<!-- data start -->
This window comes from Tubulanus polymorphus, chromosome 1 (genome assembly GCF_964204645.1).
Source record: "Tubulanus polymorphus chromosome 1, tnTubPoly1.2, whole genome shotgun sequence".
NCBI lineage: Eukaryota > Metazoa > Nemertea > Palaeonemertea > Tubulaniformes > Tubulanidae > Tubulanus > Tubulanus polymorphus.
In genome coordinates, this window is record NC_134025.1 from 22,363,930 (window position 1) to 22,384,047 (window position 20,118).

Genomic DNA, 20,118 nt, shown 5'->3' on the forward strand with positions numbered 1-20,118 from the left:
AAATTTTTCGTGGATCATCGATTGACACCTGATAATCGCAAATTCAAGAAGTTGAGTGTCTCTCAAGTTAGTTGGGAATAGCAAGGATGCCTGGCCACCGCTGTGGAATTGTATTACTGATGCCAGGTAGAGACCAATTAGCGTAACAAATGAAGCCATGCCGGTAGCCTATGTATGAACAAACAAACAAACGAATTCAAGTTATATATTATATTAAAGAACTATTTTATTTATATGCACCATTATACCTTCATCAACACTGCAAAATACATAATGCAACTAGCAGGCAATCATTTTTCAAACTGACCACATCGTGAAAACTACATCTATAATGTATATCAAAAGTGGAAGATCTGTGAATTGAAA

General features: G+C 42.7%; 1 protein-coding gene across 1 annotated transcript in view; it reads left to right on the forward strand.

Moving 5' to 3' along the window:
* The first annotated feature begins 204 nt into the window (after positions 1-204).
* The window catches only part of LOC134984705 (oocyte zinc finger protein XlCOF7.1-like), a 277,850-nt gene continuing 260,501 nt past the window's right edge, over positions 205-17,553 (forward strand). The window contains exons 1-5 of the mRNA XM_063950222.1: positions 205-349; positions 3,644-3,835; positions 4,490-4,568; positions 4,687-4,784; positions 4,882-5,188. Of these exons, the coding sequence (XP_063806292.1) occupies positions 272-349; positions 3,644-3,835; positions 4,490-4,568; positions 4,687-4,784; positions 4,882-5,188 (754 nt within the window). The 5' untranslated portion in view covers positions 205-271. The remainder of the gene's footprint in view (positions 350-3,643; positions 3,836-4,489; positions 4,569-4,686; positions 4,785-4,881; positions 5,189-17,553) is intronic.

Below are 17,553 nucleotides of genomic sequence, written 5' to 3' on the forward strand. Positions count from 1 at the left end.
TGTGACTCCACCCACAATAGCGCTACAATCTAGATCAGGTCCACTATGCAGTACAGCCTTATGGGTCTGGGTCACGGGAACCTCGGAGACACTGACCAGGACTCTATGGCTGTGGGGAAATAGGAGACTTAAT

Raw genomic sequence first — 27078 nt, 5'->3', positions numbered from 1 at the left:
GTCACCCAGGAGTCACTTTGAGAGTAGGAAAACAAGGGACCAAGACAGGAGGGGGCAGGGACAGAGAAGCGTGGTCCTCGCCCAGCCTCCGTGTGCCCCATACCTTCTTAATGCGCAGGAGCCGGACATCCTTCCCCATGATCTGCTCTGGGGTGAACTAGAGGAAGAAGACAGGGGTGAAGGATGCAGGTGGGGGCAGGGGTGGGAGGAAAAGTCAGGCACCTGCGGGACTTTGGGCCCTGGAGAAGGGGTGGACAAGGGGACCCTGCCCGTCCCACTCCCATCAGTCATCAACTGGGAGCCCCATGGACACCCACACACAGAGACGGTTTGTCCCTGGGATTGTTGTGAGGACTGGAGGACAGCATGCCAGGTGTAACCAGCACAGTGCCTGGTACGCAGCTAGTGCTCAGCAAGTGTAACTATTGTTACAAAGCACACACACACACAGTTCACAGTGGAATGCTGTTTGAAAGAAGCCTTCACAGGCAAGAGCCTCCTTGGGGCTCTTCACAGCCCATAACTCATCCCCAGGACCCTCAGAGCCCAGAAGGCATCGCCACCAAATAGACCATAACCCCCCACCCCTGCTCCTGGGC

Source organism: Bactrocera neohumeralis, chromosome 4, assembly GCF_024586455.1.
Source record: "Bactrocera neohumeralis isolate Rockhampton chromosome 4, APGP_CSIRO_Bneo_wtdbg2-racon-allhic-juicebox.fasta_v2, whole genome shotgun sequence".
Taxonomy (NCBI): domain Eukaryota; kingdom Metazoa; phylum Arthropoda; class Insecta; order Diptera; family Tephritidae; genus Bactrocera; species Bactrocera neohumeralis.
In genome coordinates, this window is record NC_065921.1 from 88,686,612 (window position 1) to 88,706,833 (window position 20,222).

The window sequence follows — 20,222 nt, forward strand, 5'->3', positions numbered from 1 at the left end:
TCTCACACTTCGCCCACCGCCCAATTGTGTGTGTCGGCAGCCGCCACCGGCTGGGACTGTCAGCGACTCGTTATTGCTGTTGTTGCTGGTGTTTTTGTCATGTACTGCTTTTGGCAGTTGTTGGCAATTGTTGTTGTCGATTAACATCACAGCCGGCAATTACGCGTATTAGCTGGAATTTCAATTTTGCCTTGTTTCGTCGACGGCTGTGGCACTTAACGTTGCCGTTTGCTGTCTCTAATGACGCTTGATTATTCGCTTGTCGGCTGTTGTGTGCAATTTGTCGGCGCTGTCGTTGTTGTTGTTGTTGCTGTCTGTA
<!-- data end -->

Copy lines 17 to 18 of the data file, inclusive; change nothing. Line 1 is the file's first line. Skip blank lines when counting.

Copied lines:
Taxonomy (NCBI): domain Eukaryota; kingdom Metazoa; phylum Arthropoda; class Insecta; order Diptera; family Tephritidae; genus Bactrocera; species Bactrocera neohumeralis.
In genome coordinates, this window is record NC_065921.1 from 88,686,612 (window position 1) to 88,706,833 (window position 20,222).